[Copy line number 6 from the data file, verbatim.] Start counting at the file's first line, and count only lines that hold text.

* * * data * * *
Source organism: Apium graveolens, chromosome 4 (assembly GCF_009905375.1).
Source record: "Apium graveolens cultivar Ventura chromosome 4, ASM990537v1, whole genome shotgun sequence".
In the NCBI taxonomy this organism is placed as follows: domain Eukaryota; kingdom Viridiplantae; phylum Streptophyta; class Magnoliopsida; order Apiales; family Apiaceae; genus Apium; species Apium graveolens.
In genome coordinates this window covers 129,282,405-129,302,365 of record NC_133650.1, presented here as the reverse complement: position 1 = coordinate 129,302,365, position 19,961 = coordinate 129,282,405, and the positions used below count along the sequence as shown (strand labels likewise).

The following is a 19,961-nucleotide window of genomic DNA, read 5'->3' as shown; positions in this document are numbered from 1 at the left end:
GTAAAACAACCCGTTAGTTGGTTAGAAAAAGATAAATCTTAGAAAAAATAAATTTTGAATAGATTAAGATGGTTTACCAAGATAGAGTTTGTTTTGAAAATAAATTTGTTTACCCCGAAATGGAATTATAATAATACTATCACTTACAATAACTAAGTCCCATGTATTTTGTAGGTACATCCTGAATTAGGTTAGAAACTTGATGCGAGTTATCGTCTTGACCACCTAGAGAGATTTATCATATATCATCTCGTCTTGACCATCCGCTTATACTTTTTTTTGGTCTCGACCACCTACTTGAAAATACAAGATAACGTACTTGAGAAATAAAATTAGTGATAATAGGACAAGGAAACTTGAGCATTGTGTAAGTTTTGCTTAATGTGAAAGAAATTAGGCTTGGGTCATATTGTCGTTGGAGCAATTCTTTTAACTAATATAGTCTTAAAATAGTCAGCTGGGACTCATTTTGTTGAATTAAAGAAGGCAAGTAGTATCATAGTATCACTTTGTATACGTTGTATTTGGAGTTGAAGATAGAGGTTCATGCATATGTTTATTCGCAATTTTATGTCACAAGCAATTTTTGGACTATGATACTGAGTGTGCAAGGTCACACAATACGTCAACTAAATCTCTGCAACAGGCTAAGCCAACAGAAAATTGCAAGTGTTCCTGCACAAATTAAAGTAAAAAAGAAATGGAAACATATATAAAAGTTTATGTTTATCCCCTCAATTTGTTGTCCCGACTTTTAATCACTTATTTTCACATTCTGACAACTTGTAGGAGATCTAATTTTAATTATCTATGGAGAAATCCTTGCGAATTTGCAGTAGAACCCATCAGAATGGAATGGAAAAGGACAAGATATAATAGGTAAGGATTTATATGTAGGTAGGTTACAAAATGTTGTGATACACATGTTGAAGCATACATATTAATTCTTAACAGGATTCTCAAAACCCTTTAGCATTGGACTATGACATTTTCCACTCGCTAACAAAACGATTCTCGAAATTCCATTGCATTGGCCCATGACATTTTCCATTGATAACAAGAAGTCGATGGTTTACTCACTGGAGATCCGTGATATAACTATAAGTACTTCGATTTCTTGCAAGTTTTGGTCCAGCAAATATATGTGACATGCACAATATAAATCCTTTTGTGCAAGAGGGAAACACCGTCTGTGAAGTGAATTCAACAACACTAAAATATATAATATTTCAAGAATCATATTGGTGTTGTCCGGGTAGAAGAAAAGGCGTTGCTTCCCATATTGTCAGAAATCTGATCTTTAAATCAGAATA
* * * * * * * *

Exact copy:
GTAAAACAACCCGTTAGTTGGTTAGAAAAAGATAAATCTTAGAAAAAATAAATTTTGAATAGATTAAGATGGTTTACCAAGATAGAGTTTGTTTTGAAAATAAATTTGTTTACCCCGAAATGGAATTATAATAATACTATCACTTACAATAACTAAGTCCCATGTATTTTGTAGGTACATCCTGAATTAGGTTAGAAACTTGATGCGAGTTATCGTCTTGACCACCTAGAGAGATTTATCATATATCATCTCGTCTTGACCATCCGCTTATACTTTTTTTTGGTCTCGACCACCTACTTGAAAATACAAGATAACGTACTTGAGAAATAAAATTAGTGATAATAGGACAAGGAAACTTGAGCATTGTGTAAGTTTTGCTTAATGTGAAAGAAATTAGGCTTGGGTCATATTGTCGTTGGAGCAATTCTTTTAACTAATATAGTCTTAAAATAGTCAGCTGGGACTCATTTTGTTGAATTAAAGAAGGCAAGTAGTATCATAGTATCACTTTGTATACGTTGTATTTGGAGTTGAAGATAGAGGTTCATGCATATGTTTATTCGCAATTTTATGTCACAAGCAATTTTTGGACTATGATACTGAGTGTGCAAGGTCACACAATACGTCAACTAAATCTCTGCAACAGGCTAAGCCAACAGAAAATTGCAAGTGTTCCTGCACAAATTAAAGTAAAAAAGAAATGGAAACATATATAAAAGTTTATGTTTATCCCCTCAATTTGTTGTCCCGACTTTTAATCACTTATTTTCACATTCTGACAACTTGTAGGAGATCTAATTTTAATTATCTATGGAGAAATCCTTGCGAATTTGCAGTAGAACCCATCAGAATGGAATGGAAAAGGACAAGATATAATAGGTAAGGATTTATATGTAGGTAGGTTACAAAATGTTGTGATACACATGTTGAAGCATACATATTAATTCTTAACAGGATTCTCAAAACCCTTTAGCATTGGACTATGACATTTTCCACTCGCTAACAAAACGATTCTCGAAATTCCATTGCATTGGCCCATGACATTTTCCATTGATAACAAGAAGTCGATGGTTTACTCACTGGAGATCCGTGATATAACTATAAGTACTTCGATTTCTTGCAAGTTTTGGTCCAGCAAATATATGTGACATGCACAATATAAATCCTTTTGTGCAAGAGGGAAACACCGTCTGTGAAGTGAATTCAACAACACTAAAATATATAATATTTCAAGAATCATATTGGTGTTGTCCGGGTAGAAGAAAAGGCGTTGCTTCCCATATTGTCAGAAATCTGATCTTTAAATCAGAATA